2020 Will Be The Year Cryptocurrencies Come of Age – Says Luno

Luno the leading cryptocurrency firm has seen a significant change in the way digital assets have been exchanged, traded and used through 2019 which sets up 2020 to be a very exciting year for altcoins.

The theme for 2019 was a move from dramatic speculation led volatility to a relatively more stable environment with traders using altcoins to diversify their investments, providing potentially higher returns as markets moved to risk-off positions.  This was in part brought about by the take-up of coins by a greater number of institutional investors, which balanced out short-term speculators with longer term strategies.

Cryptocurrencies have slowly become part of everyone’s financial landscape which leads us to our three main predictions for 2020.

1/ Regulation

With the crypto space maturing rapidly, regulators around the world are already accelerating their efforts to either embrace or regulate against cryptocurrencies.  This escalation in pace was definitely motivated by Facebook entering the space with its Libra project.

In 2020, we expect to see this continue. We will also see a number of guidelines planned for next year come into effect. In October, the G7 group of nations outlined the need for stablecoin regulation, implying that guidelines or laws may be produced next year. Japan also passed a bill in May that will reinforce its existing cryptocurrency laws, coming into force in April of next year.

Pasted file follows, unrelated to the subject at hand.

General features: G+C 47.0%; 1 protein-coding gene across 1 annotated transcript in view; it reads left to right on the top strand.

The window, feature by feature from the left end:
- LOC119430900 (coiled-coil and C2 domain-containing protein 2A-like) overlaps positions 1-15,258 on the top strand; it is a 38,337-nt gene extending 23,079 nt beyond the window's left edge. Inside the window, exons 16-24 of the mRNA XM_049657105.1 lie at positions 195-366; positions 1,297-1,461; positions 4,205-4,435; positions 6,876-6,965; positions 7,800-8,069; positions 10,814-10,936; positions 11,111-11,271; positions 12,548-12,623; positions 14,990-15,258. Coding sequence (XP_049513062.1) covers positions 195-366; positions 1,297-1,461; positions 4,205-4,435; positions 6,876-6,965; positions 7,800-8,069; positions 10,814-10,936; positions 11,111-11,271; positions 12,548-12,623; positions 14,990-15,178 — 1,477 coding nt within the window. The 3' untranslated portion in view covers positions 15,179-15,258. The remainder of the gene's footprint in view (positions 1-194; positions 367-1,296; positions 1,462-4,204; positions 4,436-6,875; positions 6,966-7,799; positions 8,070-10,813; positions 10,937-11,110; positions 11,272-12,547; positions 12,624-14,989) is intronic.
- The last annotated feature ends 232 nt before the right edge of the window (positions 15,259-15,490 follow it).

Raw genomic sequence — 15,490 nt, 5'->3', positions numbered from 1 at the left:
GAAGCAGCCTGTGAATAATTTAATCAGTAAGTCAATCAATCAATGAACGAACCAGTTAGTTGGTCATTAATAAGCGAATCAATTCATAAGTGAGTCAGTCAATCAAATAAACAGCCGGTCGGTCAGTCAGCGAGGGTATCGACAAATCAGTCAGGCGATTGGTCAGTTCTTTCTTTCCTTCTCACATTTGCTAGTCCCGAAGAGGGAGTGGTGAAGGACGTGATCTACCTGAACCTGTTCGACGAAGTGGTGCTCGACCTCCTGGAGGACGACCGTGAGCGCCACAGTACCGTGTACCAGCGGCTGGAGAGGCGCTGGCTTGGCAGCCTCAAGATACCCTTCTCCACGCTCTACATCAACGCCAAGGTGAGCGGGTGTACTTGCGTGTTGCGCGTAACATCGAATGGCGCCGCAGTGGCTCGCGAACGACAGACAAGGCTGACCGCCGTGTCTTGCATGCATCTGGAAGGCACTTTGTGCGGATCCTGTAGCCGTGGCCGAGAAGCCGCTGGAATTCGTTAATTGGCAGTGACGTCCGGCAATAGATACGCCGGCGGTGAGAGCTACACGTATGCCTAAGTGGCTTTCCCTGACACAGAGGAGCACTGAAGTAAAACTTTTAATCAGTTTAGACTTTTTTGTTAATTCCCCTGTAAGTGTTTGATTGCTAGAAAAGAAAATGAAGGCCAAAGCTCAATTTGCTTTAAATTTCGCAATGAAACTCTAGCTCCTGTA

One major regulatory development coming next year is the introduction of the 5th Anti-Money Laundering Directive.  For firms buying and selling crypto-assets, the 5th Anti-Money Laundering Directive (5AMLD) will require them to register with national financial regulators. It also states minimum requirements for AML processes, similar to those we see with traditional asset classes.

The specifics of how these regulations will impact the space are hard to predict.  There will, however, be lessons to learn for best regulatory practices that other regions can emulate if successful.

2/ Adoption

A charge long-levelled against Bitcoin and other cryptocurrencies is the lack of opportunity to actually use them. Throughout 2019, we saw this change rapidly, with new start-ups such as Flexa introducing slick crypto-payments platforms for retailers.  More importantly, there was a diverse array of retailers both big and small, willing to integrate their services. Among them were Whole Foods Market, Office Depot and Nordstrom, to name but a few.

In 2020, we expect this trend to continue.  Starbucks, for one, has announced that they’ll be integrating Bakkt’s crypto-payment service in the first half of 2020. Starbucks owns almost 30,000 outlets across the world.  Will such a major player integrating Bitcoin motivate other retailers to go for the process?

We should see more institutional investors – banks, hedge funds, pension funds, endowments, buying into cryptocurrencies as they diversify their portfolios and finally have the professional machinery to do so.  Bakkt got off to a slow start when they launched its Bitcoin futures exchange in September, but has since witnessed steady increases, trading a record 2,469 futures contracts on 22 November.  This growth should continue into 2020, potentially inspiring similar projects and competitors to offer a similar product. It also provides more options to institutional investors and traders.